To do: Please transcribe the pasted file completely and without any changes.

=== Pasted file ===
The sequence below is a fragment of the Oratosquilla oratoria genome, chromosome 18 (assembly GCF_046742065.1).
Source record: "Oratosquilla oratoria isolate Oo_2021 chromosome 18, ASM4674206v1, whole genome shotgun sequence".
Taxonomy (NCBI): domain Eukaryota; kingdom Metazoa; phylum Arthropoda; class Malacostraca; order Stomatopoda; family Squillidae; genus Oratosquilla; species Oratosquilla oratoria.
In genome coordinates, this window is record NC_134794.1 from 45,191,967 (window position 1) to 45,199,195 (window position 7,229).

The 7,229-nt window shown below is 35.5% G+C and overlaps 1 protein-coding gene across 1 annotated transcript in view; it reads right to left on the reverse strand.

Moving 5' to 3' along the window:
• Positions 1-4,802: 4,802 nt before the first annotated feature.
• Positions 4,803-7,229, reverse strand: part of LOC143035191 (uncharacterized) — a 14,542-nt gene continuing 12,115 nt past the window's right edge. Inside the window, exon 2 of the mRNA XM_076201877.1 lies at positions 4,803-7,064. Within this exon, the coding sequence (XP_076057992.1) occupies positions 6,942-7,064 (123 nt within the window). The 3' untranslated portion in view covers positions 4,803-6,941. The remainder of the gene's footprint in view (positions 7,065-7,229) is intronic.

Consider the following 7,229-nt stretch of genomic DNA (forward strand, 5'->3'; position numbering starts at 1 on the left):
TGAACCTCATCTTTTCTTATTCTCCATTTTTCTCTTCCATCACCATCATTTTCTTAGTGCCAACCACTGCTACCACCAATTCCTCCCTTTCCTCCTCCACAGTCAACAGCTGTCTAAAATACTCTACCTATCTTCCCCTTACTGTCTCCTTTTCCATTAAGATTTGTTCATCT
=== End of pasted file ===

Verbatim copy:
The sequence below is a fragment of the Oratosquilla oratoria genome, chromosome 18 (assembly GCF_046742065.1).
Source record: "Oratosquilla oratoria isolate Oo_2021 chromosome 18, ASM4674206v1, whole genome shotgun sequence".
Taxonomy (NCBI): domain Eukaryota; kingdom Metazoa; phylum Arthropoda; class Malacostraca; order Stomatopoda; family Squillidae; genus Oratosquilla; species Oratosquilla oratoria.
In genome coordinates, this window is record NC_134794.1 from 45,191,967 (window position 1) to 45,199,195 (window position 7,229).

The 7,229-nt window shown below is 35.5% G+C and overlaps 1 protein-coding gene across 1 annotated transcript in view; it reads right to left on the reverse strand.

Moving 5' to 3' along the window:
• Positions 1-4,802: 4,802 nt before the first annotated feature.
• Positions 4,803-7,229, reverse strand: part of LOC143035191 (uncharacterized) — a 14,542-nt gene continuing 12,115 nt past the window's right edge. Inside the window, exon 2 of the mRNA XM_076201877.1 lies at positions 4,803-7,064. Within this exon, the coding sequence (XP_076057992.1) occupies positions 6,942-7,064 (123 nt within the window). The 3' untranslated portion in view covers positions 4,803-6,941. The remainder of the gene's footprint in view (positions 7,065-7,229) is intronic.

Consider the following 7,229-nt stretch of genomic DNA (forward strand, 5'->3'; position numbering starts at 1 on the left):
TGAACCTCATCTTTTCTTATTCTCCATTTTTCTCTTCCATCACCATCATTTTCTTAGTGCCAACCACTGCTACCACCAATTCCTCCCTTTCCTCCTCCACAGTCAACAGCTGTCTAAAATACTCTACCTATCTTCCCCTTACTGTCTCCTTTTCCATTAAGATTTGTTCATCT